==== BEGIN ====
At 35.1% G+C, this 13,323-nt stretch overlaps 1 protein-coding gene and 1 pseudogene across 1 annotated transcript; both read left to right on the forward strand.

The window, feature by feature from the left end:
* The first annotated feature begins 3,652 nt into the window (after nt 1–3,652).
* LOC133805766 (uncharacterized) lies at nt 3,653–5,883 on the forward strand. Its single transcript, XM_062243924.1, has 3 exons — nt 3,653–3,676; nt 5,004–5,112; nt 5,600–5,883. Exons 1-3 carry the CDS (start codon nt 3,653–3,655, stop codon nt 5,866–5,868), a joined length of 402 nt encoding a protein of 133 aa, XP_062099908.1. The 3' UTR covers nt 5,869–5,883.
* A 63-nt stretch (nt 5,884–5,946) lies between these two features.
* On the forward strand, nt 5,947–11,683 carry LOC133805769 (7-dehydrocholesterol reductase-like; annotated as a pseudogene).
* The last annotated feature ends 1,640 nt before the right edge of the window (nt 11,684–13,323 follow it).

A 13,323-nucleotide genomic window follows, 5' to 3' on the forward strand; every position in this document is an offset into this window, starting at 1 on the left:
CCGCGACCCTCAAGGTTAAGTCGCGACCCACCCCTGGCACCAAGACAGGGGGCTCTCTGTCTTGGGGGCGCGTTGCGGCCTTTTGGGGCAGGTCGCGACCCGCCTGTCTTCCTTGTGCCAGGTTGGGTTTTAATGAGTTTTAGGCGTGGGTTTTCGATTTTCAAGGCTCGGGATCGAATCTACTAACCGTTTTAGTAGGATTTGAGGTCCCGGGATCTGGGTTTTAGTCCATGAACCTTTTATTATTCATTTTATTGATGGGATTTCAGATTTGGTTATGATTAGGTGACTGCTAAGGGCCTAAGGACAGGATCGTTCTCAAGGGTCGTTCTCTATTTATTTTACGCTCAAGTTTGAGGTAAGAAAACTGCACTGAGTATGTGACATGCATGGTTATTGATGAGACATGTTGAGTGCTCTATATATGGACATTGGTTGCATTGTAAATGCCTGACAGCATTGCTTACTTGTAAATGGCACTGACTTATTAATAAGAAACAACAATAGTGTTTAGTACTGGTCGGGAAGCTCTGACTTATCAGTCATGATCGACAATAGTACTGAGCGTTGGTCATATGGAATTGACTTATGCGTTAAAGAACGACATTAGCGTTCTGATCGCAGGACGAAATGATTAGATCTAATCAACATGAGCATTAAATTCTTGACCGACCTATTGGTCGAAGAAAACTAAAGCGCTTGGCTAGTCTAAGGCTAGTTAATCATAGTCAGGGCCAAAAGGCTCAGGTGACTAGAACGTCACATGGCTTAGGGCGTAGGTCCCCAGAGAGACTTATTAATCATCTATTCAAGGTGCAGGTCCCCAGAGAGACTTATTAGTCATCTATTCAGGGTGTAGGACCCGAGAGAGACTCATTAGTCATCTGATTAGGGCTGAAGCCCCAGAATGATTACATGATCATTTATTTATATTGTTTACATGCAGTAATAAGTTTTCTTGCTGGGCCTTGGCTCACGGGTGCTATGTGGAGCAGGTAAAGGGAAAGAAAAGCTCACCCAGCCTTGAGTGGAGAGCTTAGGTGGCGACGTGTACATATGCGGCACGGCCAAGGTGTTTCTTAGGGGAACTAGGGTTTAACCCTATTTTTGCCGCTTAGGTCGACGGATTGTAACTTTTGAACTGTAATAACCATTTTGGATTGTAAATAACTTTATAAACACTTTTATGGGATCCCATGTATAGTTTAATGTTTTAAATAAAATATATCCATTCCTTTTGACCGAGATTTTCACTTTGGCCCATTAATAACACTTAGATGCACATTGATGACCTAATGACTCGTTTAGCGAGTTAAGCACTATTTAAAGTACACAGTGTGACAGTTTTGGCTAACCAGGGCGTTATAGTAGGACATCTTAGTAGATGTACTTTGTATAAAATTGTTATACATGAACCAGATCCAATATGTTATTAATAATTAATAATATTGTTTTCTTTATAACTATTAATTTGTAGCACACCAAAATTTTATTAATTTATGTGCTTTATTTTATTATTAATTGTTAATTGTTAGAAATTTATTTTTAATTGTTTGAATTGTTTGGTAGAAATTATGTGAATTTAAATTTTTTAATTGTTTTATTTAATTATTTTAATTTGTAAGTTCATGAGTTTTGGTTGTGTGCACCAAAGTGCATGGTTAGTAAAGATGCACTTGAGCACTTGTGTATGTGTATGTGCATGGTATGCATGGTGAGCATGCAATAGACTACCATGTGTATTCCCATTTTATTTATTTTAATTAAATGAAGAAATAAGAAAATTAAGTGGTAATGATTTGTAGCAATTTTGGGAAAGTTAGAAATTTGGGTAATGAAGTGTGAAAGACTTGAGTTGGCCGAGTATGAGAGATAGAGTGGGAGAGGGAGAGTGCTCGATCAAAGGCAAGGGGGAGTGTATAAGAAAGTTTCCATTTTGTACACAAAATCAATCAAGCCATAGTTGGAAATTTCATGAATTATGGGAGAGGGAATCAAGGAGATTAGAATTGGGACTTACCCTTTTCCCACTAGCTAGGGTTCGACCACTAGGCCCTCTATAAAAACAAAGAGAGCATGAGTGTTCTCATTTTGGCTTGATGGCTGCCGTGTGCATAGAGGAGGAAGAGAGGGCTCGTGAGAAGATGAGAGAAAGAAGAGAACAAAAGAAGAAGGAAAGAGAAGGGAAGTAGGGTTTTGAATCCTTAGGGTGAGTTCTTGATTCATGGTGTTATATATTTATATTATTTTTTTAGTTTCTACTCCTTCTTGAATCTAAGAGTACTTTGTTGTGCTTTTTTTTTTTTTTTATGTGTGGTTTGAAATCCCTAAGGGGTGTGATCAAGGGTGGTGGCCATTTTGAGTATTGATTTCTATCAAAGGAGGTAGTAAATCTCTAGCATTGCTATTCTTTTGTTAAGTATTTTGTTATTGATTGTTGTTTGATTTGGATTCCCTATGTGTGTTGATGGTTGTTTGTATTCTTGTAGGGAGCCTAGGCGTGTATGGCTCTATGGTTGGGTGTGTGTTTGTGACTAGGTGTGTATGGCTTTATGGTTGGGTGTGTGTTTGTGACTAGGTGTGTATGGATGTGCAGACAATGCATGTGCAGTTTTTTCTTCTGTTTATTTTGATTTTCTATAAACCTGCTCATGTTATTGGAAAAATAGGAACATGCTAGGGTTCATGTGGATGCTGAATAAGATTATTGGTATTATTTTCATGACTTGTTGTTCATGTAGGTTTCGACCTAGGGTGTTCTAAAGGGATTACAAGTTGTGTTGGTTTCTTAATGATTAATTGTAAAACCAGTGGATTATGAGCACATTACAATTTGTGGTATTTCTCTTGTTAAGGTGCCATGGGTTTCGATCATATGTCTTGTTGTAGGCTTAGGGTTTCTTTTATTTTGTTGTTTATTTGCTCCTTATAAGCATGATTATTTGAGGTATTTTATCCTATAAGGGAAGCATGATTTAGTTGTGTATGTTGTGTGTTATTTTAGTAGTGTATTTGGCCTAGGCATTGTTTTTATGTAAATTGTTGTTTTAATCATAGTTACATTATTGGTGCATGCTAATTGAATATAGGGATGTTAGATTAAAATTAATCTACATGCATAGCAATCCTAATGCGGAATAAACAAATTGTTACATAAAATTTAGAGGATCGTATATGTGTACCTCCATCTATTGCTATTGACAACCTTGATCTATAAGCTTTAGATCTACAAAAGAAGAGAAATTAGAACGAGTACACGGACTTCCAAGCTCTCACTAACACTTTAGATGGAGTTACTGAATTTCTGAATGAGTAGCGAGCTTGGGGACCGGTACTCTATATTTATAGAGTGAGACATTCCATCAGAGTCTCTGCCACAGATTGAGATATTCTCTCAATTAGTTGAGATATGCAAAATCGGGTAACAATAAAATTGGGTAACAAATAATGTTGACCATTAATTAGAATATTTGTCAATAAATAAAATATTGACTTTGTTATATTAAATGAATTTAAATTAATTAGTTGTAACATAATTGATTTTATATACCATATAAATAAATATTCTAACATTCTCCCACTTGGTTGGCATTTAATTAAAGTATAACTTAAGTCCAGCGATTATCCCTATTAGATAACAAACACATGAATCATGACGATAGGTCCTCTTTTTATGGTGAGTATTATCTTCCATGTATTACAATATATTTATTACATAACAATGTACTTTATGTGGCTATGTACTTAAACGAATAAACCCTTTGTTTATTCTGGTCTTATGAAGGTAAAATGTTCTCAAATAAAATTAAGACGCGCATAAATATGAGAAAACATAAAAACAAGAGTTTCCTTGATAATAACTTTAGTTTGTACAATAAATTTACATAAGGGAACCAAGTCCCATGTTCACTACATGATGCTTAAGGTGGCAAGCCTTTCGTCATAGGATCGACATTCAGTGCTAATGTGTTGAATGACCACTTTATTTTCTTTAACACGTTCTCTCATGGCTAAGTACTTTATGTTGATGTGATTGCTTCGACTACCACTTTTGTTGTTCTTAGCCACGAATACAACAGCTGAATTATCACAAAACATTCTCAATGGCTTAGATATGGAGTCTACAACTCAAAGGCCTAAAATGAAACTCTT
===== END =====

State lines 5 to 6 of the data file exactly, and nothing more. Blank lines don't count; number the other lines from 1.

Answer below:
* A 63-nt stretch (nt 5,884–5,946) lies between these two features.
* On the forward strand, nt 5,947–11,683 carry LOC133805769 (7-dehydrocholesterol reductase-like; annotated as a pseudogene).